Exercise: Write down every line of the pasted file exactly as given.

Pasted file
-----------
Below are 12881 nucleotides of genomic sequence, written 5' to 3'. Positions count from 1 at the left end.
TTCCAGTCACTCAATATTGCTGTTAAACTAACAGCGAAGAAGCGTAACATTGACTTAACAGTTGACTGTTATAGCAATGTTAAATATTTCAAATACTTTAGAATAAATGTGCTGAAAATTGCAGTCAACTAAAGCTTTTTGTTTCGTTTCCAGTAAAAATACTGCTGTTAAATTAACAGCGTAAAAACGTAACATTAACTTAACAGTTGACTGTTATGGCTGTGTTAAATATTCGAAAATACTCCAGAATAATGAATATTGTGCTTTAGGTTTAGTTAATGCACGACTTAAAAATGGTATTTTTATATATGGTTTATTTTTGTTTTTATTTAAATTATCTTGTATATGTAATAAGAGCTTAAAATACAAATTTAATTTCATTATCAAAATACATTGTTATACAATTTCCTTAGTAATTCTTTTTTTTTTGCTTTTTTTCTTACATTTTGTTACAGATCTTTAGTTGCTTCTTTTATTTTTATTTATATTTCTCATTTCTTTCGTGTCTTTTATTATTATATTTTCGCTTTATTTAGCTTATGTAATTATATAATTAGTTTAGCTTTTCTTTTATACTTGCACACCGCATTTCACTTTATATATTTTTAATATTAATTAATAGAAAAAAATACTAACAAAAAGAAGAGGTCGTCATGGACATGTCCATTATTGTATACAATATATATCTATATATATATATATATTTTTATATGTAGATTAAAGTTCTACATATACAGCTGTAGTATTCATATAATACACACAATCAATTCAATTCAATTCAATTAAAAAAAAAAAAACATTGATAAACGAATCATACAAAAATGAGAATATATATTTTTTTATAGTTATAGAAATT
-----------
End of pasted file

Below are 12881 nucleotides of genomic sequence, written 5' to 3'. Positions count from 1 at the left end.
TTCCAGTCACTCAATATTGCTGTTAAACTAACAGCGAAGAAGCGTAACATTGACTTAACAGTTGACTGTTATAGCAATGTTAAATATTTCAAATACTTTAGAATAAATGTGCTGAAAATTGCAGTCAACTAAAGCTTTTTGTTTCGTTTCCAGTAAAAATACTGCTGTTAAATTAACAGCGTAAAAACGTAACATTAACTTAACAGTTGACTGTTATGGCTGTGTTAAATATTCGAAAATACTCCAGAATAATGAATATTGTGCTTTAGGTTTAGTTAATGCACGACTTAAAAATGGTATTTTTATATATGGTTTATTTTTGTTTTTATTTAAATTATCTTGTATATGTAATAAGAGCTTAAAATACAAATTTAATTTCATTATCAAAATACATTGTTATACAATTTCCTTAGTAATTCTTTTTTTTTTGCTTTTTTTCTTACATTTTGTTACAGATCTTTAGTTGCTTCTTTTATTTTTATTTATATTTCTCATTTCTTTCGTGTCTTTTATTATTATATTTTCGCTTTATTTAGCTTATGTAATTATATAATTAGTTTAGCTTTTCTTTTATACTTGCACACCGCATTTCACTTTATATATTTTTAATATTAATTAATAGAAAAAAATACTAACAAAAAGAAGAGGTCGTCATGGACATGTCCATTATTGTATACAATATATATCTATATATATATATATATTTTTATATGTAGATTAAAGTTCTACATATACAGCTGTAGTATTCATATAATACACACAATCAATTCAATTCAATTCAATTAAAAAAAAAAAAACATTGATAAACGAATCATACAAAAATGAGAATATATATTTTTTTATAGTTATAGAAATT